A Patchwork of Books - April 11, 2011Teaching children about different time zones could be a lot of fun, as this book illustrates. I mean, how cool is it to imagine that while you're sitting at a desk in school, another child may be fast asleep at home or vice versa?
Using bright illustrations and very simple text, the reader is able to get a look into what life is like in different parts of the world. At 10pm in Alaska, a child is reading a bedtime story, while all the way in Nigeria, it is 9am and a child is getting dressed for their day. While you are waving goodbye to friends in Japan at 5pm, someone in Mexico is fast asleep at 2am. Fun!
Each page features a small map featuring the first country mentioned and the time of day, as well as a lift-the-flap of a visual and a clock featuring the time in the other country. The very last pages include a world map and a small block of text explaining time zones and how they work. Interactive and beautifully illustrated!
Great for classroom or homeschooling!
Booklist - April 15, 2011"While you are reading, on the other side of the world, someone is getting dressed" begins this presentation on time zones. At 10 p.m. in Alaska, a mother and child are looking at a book. Meanwhile, it's 9 a.m. in Nigeria, where a girl is getting dressed. At the same time, it's 5 p.m. in Japan, where a boy walks home with his friend. The sentences of the text form an ongoing chain, linking images that are revealed in paired circles, a large round illustration on the left-hand page and a smaller one on the right, where the picture of a child is revealed by lifting a circular flap. Although children may catch the drift from seeing the colorful, stylized gouache paintings of children around the world, the book's central idea is best expressed on the back endpapers, where time zones are colorfully displayed on a world map and a few paragraphs of text briefly explain the concept.
BayViews - April 1, 2011Beginning and ending in Alaska, this book takes a snapshot of what is happening around the globe at the same moment in different time zones by showing children of various ethnicities engaging in the daily activities of their lives. While an Alaskan girl is being read a goodnight story at 10 p.m., a Thai boy climbs a tree at 3 p.m., a British girl milks a goat at 8 a.m., and three Haitian children slumber in one bed at 3 a.m. Each double-page spread illustrates on the left page what is happening in one country at that specific time and juxtaposes this with a small circle on the right page that is lifted up to reveal what is happening simultaneously (but at a different time) in another country. The following page then focuses on that country and introduces a third, and so on. Bernhard’s rich gouache paintings depict in loving detail a range of scenes from a village fountain in India, to traditional Nigerian dresses, to cherry blossoms alongside a Japanese country lane. This book would work well for students who already have a good grasp on how to tell time and would be best supported by a deeper understanding of geography and how day and night across the globe are affected by the earth’s rotation around the sun.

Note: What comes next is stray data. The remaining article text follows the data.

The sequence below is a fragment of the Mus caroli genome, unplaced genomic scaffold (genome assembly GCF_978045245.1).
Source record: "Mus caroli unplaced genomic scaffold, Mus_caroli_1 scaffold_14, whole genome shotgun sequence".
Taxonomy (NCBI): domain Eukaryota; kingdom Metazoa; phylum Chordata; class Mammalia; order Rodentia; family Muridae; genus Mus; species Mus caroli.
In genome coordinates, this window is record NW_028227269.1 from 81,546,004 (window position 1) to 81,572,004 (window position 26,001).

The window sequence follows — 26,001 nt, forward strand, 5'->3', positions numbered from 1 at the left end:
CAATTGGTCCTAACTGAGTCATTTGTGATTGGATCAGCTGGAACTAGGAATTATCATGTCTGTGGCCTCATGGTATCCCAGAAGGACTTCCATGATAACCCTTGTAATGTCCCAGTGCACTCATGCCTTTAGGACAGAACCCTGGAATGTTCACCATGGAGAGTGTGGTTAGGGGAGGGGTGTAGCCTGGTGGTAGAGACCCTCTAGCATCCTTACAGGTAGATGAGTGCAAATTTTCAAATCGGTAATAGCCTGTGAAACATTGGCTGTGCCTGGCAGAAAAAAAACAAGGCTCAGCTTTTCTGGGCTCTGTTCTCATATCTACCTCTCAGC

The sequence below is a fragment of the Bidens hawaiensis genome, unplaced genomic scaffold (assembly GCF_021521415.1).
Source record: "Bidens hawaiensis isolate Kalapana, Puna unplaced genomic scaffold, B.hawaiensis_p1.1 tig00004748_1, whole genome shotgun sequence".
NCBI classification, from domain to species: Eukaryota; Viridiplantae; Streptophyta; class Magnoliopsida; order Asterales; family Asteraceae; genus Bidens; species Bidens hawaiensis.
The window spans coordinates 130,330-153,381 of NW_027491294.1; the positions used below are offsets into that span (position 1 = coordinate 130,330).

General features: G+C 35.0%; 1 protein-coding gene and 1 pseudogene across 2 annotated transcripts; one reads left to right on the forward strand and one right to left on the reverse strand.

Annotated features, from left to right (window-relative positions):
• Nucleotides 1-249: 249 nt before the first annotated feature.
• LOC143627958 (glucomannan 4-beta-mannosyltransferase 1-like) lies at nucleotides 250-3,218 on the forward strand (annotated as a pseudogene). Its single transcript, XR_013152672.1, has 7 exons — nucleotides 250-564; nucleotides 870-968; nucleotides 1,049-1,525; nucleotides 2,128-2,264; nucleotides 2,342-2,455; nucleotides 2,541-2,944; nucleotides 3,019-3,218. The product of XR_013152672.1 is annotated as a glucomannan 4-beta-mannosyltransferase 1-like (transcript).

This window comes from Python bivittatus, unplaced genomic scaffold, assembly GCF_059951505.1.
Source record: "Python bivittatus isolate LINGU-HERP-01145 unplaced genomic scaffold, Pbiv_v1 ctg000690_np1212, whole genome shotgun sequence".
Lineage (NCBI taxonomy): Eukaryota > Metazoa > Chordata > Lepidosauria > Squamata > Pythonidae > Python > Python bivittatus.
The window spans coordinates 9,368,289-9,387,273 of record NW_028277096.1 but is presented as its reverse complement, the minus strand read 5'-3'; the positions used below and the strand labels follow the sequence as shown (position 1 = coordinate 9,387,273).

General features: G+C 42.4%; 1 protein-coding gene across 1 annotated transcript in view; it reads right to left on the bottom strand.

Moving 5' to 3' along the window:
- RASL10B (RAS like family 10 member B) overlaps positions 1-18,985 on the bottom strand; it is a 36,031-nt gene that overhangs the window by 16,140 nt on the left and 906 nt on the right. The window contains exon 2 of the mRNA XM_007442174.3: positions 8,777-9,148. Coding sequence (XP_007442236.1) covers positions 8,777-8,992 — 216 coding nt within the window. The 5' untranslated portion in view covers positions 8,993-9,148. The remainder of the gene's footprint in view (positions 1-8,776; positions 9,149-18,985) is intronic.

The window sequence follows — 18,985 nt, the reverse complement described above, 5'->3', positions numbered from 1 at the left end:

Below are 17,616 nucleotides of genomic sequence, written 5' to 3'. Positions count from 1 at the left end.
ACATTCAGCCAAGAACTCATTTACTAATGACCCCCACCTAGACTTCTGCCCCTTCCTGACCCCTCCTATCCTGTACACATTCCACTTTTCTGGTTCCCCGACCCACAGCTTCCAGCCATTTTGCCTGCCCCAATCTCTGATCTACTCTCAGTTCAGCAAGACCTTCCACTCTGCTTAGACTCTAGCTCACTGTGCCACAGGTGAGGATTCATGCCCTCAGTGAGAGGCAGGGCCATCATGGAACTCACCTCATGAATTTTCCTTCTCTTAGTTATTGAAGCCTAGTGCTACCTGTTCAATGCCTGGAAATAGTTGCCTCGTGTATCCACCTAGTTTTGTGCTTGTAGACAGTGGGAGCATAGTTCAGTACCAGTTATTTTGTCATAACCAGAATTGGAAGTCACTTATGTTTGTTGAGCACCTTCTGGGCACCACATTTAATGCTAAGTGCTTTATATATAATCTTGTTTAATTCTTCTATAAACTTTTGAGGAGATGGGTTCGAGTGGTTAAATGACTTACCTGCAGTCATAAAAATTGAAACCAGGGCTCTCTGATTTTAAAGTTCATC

Valley Community Newspaper, Inc - May 1, 2011This clever book opens with a mother reading to her child at 10:00 pm in Alaska. “While you are reading, on the other side of the world, someone is getting dressed.” You lift the flap to see a girl in Nigeria knotting a scarf on her head at 9:00 am. Turn the page to see the Nigerian girl strolling through her village. Lift the flap to see two boys walking home at 5:00 pm in Japan. Each page shows a tiny map of the country, a clock, and scenes of children doing timeappropriate activities. Young readers will quickly grasp the concept of how time marches around the world, and why one child is waking up as another is going to bed. The colorful art is warm, restful, and meant to lead a child into sleep by the end of the story. *** Reviewer’s Pick of the Month
Roundtable Reviews for Kids: Book Reviews - June 14, 2011Durga Bernhard addresses a problem that parents and teachers sometimes have explaining to children. When it comes to time – one size doesn’t fit all. Rather than try to explain why there are different time zones or why the seasons are not the same every place in the world at the same time, the author focuses on making the reader realize that when it is nine in the morning in California it is not nine in the morning in London or Japan.
Following children in different cultures, the young reader is made to realize that when he or she is getting ready for bed, a child in another part of the world is just getting up to start a new day.